In a move signalled on March 16 by BHP chief executive Andrew Mackenzie, the mining giant wants to cut labour costs across its operations, and it wants the government to look into industrial relations and tax changes which will help the company – and others like it – compete on the world stage.
A significant portion of the current work deals between BHP, its employees and their unions were negotiated and struck during, or just towards the end, of the recent peak in the coal and iron ore mining sectors.
Now BHP wants to dull down, or nullify some of the more costly benefits won by the unions in the boom-time deals.
Mackenzie signalled the renewed productivity focus at a business summit last fortnight.
“Australian businesses, including BHP Billiton, are not just competing against each other for investment or market share, they are competing on a global stage,” Mackenzie said. “There is no alternative but to be globally competitive.”
A genuine policy debate is “critical” for Australia to become a productive nation, the mining boss told the summit.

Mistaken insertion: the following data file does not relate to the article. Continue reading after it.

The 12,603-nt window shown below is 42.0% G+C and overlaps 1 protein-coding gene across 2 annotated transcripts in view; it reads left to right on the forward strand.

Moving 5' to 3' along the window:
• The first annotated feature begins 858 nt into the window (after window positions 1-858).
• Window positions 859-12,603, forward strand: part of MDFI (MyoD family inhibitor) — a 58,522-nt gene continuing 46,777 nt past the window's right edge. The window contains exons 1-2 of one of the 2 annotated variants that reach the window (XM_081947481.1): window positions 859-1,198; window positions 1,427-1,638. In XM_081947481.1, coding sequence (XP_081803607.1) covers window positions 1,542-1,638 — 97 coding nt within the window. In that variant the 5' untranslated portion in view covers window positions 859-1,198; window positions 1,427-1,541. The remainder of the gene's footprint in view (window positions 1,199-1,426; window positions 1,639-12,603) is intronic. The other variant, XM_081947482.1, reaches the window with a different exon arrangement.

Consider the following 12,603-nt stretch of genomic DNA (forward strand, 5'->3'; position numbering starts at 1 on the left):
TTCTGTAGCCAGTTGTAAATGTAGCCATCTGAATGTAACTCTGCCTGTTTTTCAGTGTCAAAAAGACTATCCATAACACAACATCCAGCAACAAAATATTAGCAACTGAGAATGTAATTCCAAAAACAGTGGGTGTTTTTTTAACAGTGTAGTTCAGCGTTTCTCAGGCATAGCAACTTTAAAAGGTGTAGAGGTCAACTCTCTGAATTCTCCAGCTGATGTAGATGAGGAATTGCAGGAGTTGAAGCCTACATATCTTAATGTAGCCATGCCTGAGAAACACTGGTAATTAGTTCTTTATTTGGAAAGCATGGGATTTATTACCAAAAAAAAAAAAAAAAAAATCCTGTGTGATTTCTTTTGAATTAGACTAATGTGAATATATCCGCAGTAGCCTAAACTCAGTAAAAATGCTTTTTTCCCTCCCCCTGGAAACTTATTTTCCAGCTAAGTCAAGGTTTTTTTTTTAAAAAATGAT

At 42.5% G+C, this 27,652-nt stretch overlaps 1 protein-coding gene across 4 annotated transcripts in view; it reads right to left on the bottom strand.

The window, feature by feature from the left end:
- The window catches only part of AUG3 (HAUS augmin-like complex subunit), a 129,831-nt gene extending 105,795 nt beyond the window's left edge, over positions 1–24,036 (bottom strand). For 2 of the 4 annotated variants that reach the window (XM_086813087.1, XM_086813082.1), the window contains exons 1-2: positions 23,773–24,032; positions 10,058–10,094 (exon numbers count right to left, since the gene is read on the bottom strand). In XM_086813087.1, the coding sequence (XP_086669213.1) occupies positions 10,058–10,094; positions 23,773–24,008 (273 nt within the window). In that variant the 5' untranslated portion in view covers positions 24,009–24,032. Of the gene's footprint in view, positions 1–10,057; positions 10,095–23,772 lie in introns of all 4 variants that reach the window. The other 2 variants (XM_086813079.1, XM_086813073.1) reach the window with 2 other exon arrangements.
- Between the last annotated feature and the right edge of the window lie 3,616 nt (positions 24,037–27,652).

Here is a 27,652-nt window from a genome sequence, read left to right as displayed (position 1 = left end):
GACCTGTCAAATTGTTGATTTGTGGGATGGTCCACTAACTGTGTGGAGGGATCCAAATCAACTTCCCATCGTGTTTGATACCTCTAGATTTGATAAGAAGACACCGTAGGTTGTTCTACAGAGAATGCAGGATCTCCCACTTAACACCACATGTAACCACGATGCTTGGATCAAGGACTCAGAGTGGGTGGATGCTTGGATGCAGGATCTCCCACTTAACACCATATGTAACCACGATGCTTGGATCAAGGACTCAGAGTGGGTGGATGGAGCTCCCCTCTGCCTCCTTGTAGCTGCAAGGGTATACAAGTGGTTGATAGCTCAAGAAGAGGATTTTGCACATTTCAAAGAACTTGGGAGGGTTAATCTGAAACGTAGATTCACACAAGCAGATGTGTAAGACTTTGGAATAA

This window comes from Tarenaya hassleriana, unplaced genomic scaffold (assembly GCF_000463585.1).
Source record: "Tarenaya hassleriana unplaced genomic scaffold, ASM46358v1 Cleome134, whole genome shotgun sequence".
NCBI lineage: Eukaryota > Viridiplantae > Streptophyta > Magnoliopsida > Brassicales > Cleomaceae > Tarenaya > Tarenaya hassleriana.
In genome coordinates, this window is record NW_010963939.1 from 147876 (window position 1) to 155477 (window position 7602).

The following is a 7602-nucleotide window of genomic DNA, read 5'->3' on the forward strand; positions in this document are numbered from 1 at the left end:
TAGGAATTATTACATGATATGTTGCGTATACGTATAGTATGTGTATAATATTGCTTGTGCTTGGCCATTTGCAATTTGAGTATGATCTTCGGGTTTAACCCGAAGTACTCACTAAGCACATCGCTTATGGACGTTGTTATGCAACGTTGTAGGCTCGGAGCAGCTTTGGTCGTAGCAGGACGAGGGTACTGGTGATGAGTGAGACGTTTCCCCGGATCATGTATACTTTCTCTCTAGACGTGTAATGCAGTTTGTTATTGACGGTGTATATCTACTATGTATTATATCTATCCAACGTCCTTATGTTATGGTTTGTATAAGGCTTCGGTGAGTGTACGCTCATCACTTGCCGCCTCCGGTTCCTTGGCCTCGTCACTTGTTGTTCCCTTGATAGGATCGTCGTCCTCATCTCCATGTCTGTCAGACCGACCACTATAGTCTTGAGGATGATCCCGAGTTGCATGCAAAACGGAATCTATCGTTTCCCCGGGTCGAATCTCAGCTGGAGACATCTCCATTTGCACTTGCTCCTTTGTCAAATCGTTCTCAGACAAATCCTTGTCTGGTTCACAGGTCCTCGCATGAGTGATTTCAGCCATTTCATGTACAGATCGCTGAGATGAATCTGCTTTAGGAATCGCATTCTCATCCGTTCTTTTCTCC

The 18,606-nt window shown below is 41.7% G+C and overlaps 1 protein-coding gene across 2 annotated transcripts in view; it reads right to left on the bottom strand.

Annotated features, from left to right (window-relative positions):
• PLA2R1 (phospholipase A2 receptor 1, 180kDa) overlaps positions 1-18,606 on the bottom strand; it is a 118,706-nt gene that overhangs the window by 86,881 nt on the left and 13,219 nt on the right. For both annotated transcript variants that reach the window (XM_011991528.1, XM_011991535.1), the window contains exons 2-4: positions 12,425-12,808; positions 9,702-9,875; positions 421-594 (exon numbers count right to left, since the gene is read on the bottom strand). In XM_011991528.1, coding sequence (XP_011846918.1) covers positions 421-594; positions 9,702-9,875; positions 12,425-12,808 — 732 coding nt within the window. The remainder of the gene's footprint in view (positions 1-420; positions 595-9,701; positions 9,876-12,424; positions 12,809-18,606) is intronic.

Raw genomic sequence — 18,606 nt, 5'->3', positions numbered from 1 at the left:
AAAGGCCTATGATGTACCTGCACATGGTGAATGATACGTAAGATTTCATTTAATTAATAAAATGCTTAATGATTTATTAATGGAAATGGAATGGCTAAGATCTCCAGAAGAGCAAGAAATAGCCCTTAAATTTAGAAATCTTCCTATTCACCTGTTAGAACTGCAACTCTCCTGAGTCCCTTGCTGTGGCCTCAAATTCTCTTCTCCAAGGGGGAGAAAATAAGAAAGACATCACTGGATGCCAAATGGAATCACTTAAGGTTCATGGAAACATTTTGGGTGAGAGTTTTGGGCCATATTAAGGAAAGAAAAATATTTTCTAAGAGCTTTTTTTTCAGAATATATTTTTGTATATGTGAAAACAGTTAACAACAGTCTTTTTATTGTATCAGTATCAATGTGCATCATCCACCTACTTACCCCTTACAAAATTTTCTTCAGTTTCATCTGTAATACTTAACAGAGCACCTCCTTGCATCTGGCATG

“BHP Billiton believes it is in the national interest to simplify workplace agreements so our teams have the flexibility to succeed in the global market.”
He also suggested tax policy needed to be addressed to help Australian businesses compete against international competition.
“Australia has a higher company tax rate than the OECD average of 25%,” he said. “Having a higher rate disadvantages Australian businesses making it harder to compete globally – and making it harder for us to employ, train and promote Australian talent.”
The mining sector’s major union, the CFMEU, hit back at Mackenzie’s productivity push, saying BHP had proposed changes to rosters and shift patters, giving it “open slather to change rosters and hours of work as they see fit,” according to the union’s district president Steve Smyth, quoted in the AFR this week.
“They are trying to impose a new world order,” Smyth was quoted as saying.
“It’s ideologically driven. It has bugger-all to do with productivity and cost savings.
“They want to remove a lot of hard-fought conditions. The workers have delivered record productivity, cost-cutting and all we get back in return is the need for more flexibility, more productivity and all those other buzz words.”
The strong reaction from the CFMEU would of course come as little shock to Mackenzie and his colleagues at the top of BHP, however.
“Reform is never easy,” the chief executive said in closing his speech earlier this month, “but it has never been more necessary than now. The responsibility to lead reform belongs to all of us.”